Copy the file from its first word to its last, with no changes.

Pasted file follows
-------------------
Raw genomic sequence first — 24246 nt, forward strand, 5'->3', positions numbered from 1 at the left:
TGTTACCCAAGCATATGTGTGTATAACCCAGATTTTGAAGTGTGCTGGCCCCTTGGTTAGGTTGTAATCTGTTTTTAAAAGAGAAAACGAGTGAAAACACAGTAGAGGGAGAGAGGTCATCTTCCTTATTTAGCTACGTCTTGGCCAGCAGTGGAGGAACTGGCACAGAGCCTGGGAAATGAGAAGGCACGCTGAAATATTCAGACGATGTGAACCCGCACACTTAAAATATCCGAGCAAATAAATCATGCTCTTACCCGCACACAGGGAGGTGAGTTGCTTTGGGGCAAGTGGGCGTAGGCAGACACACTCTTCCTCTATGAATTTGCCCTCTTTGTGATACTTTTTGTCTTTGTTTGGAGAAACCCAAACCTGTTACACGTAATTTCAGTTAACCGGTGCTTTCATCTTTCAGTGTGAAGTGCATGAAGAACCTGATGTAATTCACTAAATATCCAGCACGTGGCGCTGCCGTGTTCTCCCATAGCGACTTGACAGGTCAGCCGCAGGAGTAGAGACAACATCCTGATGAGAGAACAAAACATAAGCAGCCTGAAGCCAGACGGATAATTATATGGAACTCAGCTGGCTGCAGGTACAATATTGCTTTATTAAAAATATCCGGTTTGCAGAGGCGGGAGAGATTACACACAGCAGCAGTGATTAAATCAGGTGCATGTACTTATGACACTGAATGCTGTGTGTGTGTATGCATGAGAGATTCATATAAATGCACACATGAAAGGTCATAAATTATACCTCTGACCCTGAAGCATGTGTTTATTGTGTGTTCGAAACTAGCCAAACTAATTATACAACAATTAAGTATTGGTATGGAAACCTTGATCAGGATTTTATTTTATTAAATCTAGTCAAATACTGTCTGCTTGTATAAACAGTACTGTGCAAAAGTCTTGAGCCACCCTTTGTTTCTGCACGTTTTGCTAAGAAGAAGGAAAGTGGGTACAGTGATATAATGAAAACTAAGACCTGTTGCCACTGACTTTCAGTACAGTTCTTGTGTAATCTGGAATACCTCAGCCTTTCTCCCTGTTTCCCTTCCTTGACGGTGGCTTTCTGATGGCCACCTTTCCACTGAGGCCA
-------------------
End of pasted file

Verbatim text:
Raw genomic sequence first — 24246 nt, forward strand, 5'->3', positions numbered from 1 at the left:
TGTTACCCAAGCATATGTGTGTATAACCCAGATTTTGAAGTGTGCTGGCCCCTTGGTTAGGTTGTAATCTGTTTTTAAAAGAGAAAACGAGTGAAAACACAGTAGAGGGAGAGAGGTCATCTTCCTTATTTAGCTACGTCTTGGCCAGCAGTGGAGGAACTGGCACAGAGCCTGGGAAATGAGAAGGCACGCTGAAATATTCAGACGATGTGAACCCGCACACTTAAAATATCCGAGCAAATAAATCATGCTCTTACCCGCACACAGGGAGGTGAGTTGCTTTGGGGCAAGTGGGCGTAGGCAGACACACTCTTCCTCTATGAATTTGCCCTCTTTGTGATACTTTTTGTCTTTGTTTGGAGAAACCCAAACCTGTTACACGTAATTTCAGTTAACCGGTGCTTTCATCTTTCAGTGTGAAGTGCATGAAGAACCTGATGTAATTCACTAAATATCCAGCACGTGGCGCTGCCGTGTTCTCCCATAGCGACTTGACAGGTCAGCCGCAGGAGTAGAGACAACATCCTGATGAGAGAACAAAACATAAGCAGCCTGAAGCCAGACGGATAATTATATGGAACTCAGCTGGCTGCAGGTACAATATTGCTTTATTAAAAATATCCGGTTTGCAGAGGCGGGAGAGATTACACACAGCAGCAGTGATTAAATCAGGTGCATGTACTTATGACACTGAATGCTGTGTGTGTGTATGCATGAGAGATTCATATAAATGCACACATGAAAGGTCATAAATTATACCTCTGACCCTGAAGCATGTGTTTATTGTGTGTTCGAAACTAGCCAAACTAATTATACAACAATTAAGTATTGGTATGGAAACCTTGATCAGGATTTTATTTTATTAAATCTAGTCAAATACTGTCTGCTTGTATAAACAGTACTGTGCAAAAGTCTTGAGCCACCCTTTGTTTCTGCACGTTTTGCTAAGAAGAAGGAAAGTGGGTACAGTGATATAATGAAAACTAAGACCTGTTGCCACTGACTTTCAGTACAGTTCTTGTGTAATCTGGAATACCTCAGCCTTTCTCCCTGTTTCCCTTCCTTGACGGTGGCTTTCTGATGGCCACCTTTCCACTGAGGCCA